CT Angiography of the Heart (CTA Coronary)

By TRA Radiologist
Jeanette Hemp, MD

“The best preparation for tomorrow is to do today’s work superbly well.” – Sir William Osler

The coronary arteries are the small arteries that supply blood to the heart muscle. When these small arteries become blocked, the heart muscle can become stressed and even die, otherwise known as myocardial infarction (MI) or a heart attack. Coronary artery disease is the build up of atherosclerotic plaque that can cause blockages in these small arteries. Common risk factors for coronary artery disease include smoking, poor diet and sedentary lifestyle. Coronary artery disease can cause chest pain, heart failure, irregular heart rhythms, and death from acute MI. Fortunately, for many people coronary artery disease can be detected and treated before it causes serious damage. For certain patients experiencing atypical chest pain coronary CT angiogram (CTA) is an important type of imaging test that does not involve undergoing a procedure or surgery.

The first coronary CTA was performed in 2004, and technology has rapidly improved since that time.  Because the heart is always beating, there are several technical factors that must be addressed in order to obtain an excellent scan. Today’s CT scanners are able to detect small vessel size, correct for motion, discriminate between two adjacent structures and evaluate a curved vessel course. They are able to do this by infusing contrast through an IV and using many cameras that image at exact times dictated by the patient’s heart rate and cardiac cycle. When undergoing a cardiac CTA, the patient is typically given a medication to slow and even the heart rate and another medication to dilate the arteries. An echocardiogram (ECG) is obtained which is sent to the CT scanner in real time. Together, these techniques are able to generate very clear pictures of the coronary arteries in a few seconds. These pictures are evaluated specifically for coronary artery disease that can be repaired.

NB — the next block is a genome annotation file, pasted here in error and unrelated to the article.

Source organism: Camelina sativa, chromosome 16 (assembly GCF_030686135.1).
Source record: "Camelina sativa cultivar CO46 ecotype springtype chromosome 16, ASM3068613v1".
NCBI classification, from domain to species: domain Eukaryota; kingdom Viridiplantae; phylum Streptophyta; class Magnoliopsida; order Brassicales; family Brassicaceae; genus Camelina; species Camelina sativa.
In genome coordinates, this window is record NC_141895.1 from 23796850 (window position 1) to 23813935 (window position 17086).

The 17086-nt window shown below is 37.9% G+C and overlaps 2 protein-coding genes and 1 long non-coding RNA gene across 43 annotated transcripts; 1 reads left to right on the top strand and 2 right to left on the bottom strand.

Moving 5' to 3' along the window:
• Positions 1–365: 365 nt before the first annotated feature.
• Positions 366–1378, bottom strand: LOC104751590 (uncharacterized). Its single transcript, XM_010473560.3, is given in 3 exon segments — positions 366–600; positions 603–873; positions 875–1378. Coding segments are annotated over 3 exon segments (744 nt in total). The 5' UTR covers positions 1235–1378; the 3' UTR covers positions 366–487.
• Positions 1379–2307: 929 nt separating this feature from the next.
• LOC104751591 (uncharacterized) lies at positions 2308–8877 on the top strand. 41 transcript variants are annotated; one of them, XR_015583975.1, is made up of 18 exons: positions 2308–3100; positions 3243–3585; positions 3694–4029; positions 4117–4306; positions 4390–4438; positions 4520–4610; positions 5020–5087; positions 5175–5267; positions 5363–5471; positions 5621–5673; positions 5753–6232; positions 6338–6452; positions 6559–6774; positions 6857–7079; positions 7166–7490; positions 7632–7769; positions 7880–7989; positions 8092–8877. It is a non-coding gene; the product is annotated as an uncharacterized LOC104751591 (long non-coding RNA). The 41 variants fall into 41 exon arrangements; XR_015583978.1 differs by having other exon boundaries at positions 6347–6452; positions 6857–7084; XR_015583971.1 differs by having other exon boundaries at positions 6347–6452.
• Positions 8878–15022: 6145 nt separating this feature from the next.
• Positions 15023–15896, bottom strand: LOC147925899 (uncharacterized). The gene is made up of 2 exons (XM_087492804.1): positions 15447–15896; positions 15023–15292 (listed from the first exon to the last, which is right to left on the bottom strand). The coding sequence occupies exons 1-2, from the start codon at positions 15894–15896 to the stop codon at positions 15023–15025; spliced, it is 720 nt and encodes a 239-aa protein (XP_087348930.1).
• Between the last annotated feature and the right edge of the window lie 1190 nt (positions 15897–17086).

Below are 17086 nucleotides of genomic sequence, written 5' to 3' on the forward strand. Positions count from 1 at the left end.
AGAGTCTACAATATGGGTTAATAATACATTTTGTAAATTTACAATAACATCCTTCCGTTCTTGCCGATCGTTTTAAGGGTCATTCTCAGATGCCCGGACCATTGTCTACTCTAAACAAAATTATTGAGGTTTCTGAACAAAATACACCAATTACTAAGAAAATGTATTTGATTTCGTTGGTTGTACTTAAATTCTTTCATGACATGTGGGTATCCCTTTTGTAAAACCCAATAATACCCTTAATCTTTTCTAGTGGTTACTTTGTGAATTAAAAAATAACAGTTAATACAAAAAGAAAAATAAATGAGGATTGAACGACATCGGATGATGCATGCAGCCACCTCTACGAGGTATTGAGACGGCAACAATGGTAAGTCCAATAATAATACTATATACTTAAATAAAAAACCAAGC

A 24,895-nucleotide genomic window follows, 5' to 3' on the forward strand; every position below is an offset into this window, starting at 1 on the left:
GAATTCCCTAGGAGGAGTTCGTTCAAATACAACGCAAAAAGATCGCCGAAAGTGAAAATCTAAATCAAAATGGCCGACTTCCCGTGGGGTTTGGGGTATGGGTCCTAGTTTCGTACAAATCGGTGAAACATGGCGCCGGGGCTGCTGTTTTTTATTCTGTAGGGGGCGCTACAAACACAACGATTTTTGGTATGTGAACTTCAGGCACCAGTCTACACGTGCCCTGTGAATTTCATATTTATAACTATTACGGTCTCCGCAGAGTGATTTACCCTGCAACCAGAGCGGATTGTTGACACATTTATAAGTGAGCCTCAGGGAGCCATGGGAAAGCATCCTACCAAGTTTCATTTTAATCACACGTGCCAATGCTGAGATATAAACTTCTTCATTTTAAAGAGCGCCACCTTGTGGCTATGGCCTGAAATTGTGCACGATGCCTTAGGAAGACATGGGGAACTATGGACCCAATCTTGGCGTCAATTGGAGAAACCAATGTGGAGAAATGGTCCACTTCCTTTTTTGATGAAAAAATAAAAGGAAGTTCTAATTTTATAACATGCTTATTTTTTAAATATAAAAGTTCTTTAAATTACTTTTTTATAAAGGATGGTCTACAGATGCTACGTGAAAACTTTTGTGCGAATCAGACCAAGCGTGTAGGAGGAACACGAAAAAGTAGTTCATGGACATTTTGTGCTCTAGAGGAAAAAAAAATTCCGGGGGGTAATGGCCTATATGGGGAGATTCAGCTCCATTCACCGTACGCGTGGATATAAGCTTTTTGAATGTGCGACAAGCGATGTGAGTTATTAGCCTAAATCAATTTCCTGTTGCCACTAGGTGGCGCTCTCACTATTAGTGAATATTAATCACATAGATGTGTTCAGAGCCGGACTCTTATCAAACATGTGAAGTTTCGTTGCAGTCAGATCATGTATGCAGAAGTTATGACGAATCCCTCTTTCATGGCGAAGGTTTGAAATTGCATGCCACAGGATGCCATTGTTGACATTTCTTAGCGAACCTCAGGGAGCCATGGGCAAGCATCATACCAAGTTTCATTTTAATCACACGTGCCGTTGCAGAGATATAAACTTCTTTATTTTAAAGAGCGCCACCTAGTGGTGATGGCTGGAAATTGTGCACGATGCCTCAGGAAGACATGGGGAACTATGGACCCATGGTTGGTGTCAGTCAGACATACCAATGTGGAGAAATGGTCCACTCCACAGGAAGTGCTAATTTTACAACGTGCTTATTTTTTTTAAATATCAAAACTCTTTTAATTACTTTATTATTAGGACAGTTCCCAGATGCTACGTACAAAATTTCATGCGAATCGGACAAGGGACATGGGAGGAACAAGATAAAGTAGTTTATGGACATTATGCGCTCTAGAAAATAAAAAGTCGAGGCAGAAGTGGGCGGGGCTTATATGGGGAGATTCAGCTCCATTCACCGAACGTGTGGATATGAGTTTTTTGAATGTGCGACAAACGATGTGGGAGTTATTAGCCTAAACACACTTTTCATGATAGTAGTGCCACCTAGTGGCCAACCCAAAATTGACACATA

Not everyone is a candidate for coronary CTA and some patients will need to go directly for a procedure at the discretion of their cardiologist. But for many, this impressive technology can help detect coronary artery disease without the need for an invasive procedure.